How PSD2 Significantly Changed an Industry for the Better

In 2018, the European Payment Service Directive (PSD2) forcibly took effect across the European Union (EU). Through PSD2, banks were mandated through government legislation to enable access of consumer-authorized data to third parties. In providing a regulatory framework, the directive ultimately accelerated conversations surrounding Open Banking in the EU. It has had a profound effect on both consumer and commercial banking experiences across the EU.
The Pre-PSD2 Era

Open Banking, a secure way for financial institutions to provide third-party financial service providers access to data, existed well before PSD2 was implemented. However, the legislation has significantly accelerated both the adoption of and conversations surrounding Open Banking.

Before PSD2 came into effect in the EU, significant IT resources were needed to facilitate data accessibility by businesses. With notable hurdles in accessing data, the advantages of Open Banking were often only realised by large businesses with sufficient resources. Simple requests such as getting a loan required a convoluted process of filling out forms (if you were lucky, they would be accessible online), keying in data, and then sending the documentation from a company to the bank for confirmation. Enter PSD2, and this convoluted process was set to disappear, potentially opening doors for improved data accessibility, speedier transactions and more meaningful user experiences.
Competitive Pressure Brought on by PSD2 

In enabling meaningful, data-driven innovation, PSD2 has proved to be a substantial consumer benefit by driving innovation and encouraging financial institutions to capitalise on practices set forward by Open Banking. Further, the legislation offers consumers greater control and options in relation to their banking information and payments. There are significant opportunities for banks to leverage PSD2 regulations.

Those who’ve embraced Open Banking have seen how it has made it easier for customers to access FinTech products or even open accounts with other financial institutions while still transacting through their main bank’s platforms. Rather than getting frustrated with their bank’s limitations, customers will benefit by the ease in which they can work with their original institution.” - Clayton Weir, Co-Founder, FISPAN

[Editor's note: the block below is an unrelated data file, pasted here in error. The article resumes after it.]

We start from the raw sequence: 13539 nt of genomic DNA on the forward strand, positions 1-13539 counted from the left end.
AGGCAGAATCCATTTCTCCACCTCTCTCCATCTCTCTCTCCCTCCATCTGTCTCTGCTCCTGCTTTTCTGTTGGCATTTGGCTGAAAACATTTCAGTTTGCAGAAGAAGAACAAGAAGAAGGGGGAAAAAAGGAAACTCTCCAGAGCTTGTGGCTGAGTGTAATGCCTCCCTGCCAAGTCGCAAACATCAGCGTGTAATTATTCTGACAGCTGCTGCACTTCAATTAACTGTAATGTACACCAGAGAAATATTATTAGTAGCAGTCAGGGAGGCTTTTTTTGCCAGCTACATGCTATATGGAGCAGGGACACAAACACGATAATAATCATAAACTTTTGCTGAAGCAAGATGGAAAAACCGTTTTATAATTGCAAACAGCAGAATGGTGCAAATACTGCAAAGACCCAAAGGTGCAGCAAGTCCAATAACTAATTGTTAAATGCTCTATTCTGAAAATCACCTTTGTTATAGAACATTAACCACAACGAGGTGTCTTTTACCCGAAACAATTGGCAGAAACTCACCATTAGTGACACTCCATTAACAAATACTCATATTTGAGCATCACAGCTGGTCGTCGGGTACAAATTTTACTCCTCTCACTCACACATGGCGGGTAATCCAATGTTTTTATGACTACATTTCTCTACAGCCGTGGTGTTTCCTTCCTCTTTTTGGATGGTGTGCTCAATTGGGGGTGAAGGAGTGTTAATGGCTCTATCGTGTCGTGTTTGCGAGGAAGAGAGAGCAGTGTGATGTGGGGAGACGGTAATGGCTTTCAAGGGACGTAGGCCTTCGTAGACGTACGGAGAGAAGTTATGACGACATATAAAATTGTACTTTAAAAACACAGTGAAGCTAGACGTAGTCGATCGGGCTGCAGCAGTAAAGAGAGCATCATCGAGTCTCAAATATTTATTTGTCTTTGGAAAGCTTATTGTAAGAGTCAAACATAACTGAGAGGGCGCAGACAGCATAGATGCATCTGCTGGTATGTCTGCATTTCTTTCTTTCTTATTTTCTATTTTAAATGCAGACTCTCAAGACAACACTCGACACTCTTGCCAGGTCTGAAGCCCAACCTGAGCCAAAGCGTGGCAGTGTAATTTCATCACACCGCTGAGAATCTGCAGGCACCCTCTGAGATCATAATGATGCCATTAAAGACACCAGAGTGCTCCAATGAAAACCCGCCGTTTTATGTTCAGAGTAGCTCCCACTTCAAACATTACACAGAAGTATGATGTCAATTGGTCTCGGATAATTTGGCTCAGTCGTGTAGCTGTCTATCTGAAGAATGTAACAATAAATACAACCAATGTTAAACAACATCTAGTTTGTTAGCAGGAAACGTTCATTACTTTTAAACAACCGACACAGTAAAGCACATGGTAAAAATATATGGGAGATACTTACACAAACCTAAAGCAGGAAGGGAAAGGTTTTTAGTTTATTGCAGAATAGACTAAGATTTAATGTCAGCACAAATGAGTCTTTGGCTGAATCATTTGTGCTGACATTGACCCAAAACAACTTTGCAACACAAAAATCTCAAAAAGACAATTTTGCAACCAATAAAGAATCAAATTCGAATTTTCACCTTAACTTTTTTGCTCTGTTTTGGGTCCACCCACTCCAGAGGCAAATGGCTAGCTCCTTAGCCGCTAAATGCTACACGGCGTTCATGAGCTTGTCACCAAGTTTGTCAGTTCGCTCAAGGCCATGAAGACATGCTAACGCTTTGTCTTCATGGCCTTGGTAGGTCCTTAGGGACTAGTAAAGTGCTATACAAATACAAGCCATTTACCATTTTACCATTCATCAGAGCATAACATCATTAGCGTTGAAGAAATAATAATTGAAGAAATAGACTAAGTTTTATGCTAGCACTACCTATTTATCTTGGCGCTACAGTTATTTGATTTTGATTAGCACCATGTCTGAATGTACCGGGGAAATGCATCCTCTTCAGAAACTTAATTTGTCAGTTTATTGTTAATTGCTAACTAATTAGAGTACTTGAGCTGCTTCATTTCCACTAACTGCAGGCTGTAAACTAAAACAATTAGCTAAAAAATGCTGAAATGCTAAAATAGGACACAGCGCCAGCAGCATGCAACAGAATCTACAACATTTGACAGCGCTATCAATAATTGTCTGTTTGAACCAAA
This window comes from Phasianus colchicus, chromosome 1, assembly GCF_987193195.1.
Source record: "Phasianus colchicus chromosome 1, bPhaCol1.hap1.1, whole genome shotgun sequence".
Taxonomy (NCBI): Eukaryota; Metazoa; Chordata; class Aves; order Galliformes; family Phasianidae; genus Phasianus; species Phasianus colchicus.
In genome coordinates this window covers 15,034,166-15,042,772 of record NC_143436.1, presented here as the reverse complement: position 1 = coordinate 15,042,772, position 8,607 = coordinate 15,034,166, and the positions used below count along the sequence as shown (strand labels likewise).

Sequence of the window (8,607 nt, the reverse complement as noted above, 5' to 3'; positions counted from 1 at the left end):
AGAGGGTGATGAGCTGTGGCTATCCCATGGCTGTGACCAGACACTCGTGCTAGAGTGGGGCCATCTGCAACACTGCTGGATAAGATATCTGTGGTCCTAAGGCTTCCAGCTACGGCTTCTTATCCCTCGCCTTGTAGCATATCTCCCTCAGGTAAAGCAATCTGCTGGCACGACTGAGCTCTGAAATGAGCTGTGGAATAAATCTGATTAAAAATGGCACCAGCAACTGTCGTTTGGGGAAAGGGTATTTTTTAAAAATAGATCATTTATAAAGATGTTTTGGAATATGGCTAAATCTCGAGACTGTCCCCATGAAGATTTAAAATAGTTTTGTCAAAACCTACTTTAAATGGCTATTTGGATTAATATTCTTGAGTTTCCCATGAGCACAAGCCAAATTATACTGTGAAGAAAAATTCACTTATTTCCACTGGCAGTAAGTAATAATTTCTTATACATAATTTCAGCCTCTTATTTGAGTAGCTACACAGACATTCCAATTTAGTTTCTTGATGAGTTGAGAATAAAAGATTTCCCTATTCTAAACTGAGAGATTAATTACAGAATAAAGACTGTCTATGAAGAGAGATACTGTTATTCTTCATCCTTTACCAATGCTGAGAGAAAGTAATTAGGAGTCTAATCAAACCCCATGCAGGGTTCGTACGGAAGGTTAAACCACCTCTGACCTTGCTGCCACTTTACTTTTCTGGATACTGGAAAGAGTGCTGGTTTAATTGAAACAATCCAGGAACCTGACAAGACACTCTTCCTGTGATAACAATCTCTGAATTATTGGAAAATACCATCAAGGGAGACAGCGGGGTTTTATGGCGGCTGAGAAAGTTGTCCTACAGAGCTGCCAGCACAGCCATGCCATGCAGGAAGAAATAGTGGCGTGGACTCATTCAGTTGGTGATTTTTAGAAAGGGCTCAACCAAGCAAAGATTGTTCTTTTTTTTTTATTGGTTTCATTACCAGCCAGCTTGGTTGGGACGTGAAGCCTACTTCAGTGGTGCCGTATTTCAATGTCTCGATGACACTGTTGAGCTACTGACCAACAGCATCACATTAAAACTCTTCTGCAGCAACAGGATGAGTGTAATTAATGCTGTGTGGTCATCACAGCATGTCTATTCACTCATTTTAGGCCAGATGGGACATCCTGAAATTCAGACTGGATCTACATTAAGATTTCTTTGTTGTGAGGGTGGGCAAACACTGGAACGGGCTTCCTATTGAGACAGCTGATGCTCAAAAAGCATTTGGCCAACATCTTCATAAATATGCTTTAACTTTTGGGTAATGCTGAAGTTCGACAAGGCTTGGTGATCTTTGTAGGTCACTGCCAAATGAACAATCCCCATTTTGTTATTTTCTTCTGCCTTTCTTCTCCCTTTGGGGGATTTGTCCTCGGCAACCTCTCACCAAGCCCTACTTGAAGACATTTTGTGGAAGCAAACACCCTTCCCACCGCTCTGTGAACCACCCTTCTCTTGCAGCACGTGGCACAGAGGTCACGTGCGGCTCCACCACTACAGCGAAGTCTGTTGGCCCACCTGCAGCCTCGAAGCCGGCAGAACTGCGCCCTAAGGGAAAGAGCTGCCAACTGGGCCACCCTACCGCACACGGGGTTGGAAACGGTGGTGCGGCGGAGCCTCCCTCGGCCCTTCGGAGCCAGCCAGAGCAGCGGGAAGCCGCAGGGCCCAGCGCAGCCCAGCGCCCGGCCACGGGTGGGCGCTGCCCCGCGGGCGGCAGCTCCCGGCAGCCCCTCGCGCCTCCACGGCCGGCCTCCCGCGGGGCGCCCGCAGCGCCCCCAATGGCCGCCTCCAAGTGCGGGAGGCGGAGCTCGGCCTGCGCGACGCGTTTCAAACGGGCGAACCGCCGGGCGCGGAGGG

Since 2018, there has been a significant increase in the establishment of consumer-focused banking services and innovation in the UK. This increase has fueled the competitive pressure in the consumer-banking space, thus enabling more intuitive and engaging customer experiences. Paykey is an example of embedded banking innovation. Paykey enables banks to offer their customers access to financial services, including peer to peer (P2P) payments, from within any mobile application. Paykey essentially integrates banking experiences within consumers’ everyday mobile interactions.

The establishment of augmented digital experiences has introduced a shift wherein there is increased competitive pressure on traditional banks to meet consumer expectations. A 2021 report by EY highlighted the need for incumbent banks to adapt their processes in response to emerging players and changing expectations in the banking space. The same EY report also identified consumers’ increased preference for enhanced personalization as a crucial consideration for banks’ processes and service offerings. Accelerated by COVID-19, consumers are now expecting more digital, seamless banking experiences and may switch to the financial institution that best provides them with these options. 
Personal vs. Commercial Banking Experiences 

Approximately two-thirds of new Open Banking solutions are geared towards consumers, with the rest towards small and medium-sized enterprises (SMEs), according to a 2021 McKinsey report. With this industry shift, services for large businesses have been left behind. As consumers come to expect intuitive and improved user experiences in their personal banking, the question arises: Why aren’t these experiences also offered in my business banking experience?